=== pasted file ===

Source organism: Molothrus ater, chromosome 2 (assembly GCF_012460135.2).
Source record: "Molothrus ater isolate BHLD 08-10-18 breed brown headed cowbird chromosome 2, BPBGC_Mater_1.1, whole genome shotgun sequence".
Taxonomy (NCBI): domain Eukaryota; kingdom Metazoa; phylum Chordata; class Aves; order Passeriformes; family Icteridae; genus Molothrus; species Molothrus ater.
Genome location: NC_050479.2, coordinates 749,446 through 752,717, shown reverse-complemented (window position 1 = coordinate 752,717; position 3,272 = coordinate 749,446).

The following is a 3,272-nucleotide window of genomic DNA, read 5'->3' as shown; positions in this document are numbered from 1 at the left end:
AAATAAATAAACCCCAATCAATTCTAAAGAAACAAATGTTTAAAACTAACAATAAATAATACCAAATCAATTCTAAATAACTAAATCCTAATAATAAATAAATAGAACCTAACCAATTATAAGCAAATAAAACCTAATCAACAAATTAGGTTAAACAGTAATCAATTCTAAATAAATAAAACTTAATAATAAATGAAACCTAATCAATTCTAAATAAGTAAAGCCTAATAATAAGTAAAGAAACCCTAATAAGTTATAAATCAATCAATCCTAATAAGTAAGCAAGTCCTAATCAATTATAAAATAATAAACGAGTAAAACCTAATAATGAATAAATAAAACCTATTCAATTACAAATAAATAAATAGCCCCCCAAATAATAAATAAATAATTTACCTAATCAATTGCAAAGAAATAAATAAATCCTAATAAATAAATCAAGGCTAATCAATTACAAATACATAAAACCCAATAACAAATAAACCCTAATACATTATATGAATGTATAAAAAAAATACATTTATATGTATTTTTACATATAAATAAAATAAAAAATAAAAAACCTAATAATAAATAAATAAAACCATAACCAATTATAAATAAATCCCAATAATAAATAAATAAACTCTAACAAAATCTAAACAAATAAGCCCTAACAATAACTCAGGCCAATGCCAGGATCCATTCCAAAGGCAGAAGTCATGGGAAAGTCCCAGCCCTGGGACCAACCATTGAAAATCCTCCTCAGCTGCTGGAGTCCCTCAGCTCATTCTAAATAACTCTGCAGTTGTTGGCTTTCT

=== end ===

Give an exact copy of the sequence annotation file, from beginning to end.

Source organism: Molothrus ater, chromosome 2 (assembly GCF_012460135.2).
Source record: "Molothrus ater isolate BHLD 08-10-18 breed brown headed cowbird chromosome 2, BPBGC_Mater_1.1, whole genome shotgun sequence".
Taxonomy (NCBI): domain Eukaryota; kingdom Metazoa; phylum Chordata; class Aves; order Passeriformes; family Icteridae; genus Molothrus; species Molothrus ater.
Genome location: NC_050479.2, coordinates 749,446 through 752,717, shown reverse-complemented (window position 1 = coordinate 752,717; position 3,272 = coordinate 749,446).

The following is a 3,272-nucleotide window of genomic DNA, read 5'->3' as shown; positions in this document are numbered from 1 at the left end:
AAATAAATAAACCCCAATCAATTCTAAAGAAACAAATGTTTAAAACTAACAATAAATAATACCAAATCAATTCTAAATAACTAAATCCTAATAATAAATAAATAGAACCTAACCAATTATAAGCAAATAAAACCTAATCAACAAATTAGGTTAAACAGTAATCAATTCTAAATAAATAAAACTTAATAATAAATGAAACCTAATCAATTCTAAATAAGTAAAGCCTAATAATAAGTAAAGAAACCCTAATAAGTTATAAATCAATCAATCCTAATAAGTAAGCAAGTCCTAATCAATTATAAAATAATAAACGAGTAAAACCTAATAATGAATAAATAAAACCTATTCAATTACAAATAAATAAATAGCCCCCCAAATAATAAATAAATAATTTACCTAATCAATTGCAAAGAAATAAATAAATCCTAATAAATAAATCAAGGCTAATCAATTACAAATACATAAAACCCAATAACAAATAAACCCTAATACATTATATGAATGTATAAAAAAAATACATTTATATGTATTTTTACATATAAATAAAATAAAAAATAAAAAACCTAATAATAAATAAATAAAACCATAACCAATTATAAATAAATCCCAATAATAAATAAATAAACTCTAACAAAATCTAAACAAATAAGCCCTAACAATAACTCAGGCCAATGCCAGGATCCATTCCAAAGGCAGAAGTCATGGGAAAGTCCCAGCCCTGGGACCAACCATTGAAAATCCTCCTCAGCTGCTGGAGTCCCTCAGCTCATTCTAAATAACTCTGCAGTTGTTGGCTTTCT